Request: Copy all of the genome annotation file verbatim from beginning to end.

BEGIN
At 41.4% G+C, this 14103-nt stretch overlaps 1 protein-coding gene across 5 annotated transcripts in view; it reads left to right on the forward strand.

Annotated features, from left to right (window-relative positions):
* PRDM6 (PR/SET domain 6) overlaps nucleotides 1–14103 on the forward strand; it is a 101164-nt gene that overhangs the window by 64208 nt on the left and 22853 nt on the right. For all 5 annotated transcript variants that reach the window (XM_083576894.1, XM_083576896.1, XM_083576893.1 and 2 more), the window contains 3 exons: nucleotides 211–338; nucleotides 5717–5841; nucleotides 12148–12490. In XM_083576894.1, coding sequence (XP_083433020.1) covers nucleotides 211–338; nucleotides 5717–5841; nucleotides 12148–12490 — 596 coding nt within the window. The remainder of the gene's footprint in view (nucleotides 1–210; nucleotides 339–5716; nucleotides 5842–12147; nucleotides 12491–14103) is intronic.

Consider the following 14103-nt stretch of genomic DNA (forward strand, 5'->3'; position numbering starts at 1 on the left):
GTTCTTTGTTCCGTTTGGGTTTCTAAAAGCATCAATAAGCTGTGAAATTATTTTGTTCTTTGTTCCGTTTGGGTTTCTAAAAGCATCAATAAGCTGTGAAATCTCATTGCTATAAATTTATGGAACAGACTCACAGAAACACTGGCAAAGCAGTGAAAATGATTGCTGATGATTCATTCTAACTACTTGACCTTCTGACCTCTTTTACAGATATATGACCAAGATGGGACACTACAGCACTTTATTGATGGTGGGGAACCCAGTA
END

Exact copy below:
At 41.4% G+C, this 14103-nt stretch overlaps 1 protein-coding gene across 5 annotated transcripts in view; it reads left to right on the forward strand.

Annotated features, from left to right (window-relative positions):
* PRDM6 (PR/SET domain 6) overlaps nucleotides 1–14103 on the forward strand; it is a 101164-nt gene that overhangs the window by 64208 nt on the left and 22853 nt on the right. For all 5 annotated transcript variants that reach the window (XM_083576894.1, XM_083576896.1, XM_083576893.1 and 2 more), the window contains 3 exons: nucleotides 211–338; nucleotides 5717–5841; nucleotides 12148–12490. In XM_083576894.1, coding sequence (XP_083433020.1) covers nucleotides 211–338; nucleotides 5717–5841; nucleotides 12148–12490 — 596 coding nt within the window. The remainder of the gene's footprint in view (nucleotides 1–210; nucleotides 339–5716; nucleotides 5842–12147; nucleotides 12491–14103) is intronic.

Consider the following 14103-nt stretch of genomic DNA (forward strand, 5'->3'; position numbering starts at 1 on the left):
GTTCTTTGTTCCGTTTGGGTTTCTAAAAGCATCAATAAGCTGTGAAATTATTTTGTTCTTTGTTCCGTTTGGGTTTCTAAAAGCATCAATAAGCTGTGAAATCTCATTGCTATAAATTTATGGAACAGACTCACAGAAACACTGGCAAAGCAGTGAAAATGATTGCTGATGATTCATTCTAACTACTTGACCTTCTGACCTCTTTTACAGATATATGACCAAGATGGGACACTACAGCACTTTATTGATGGTGGGGAACCCAGTA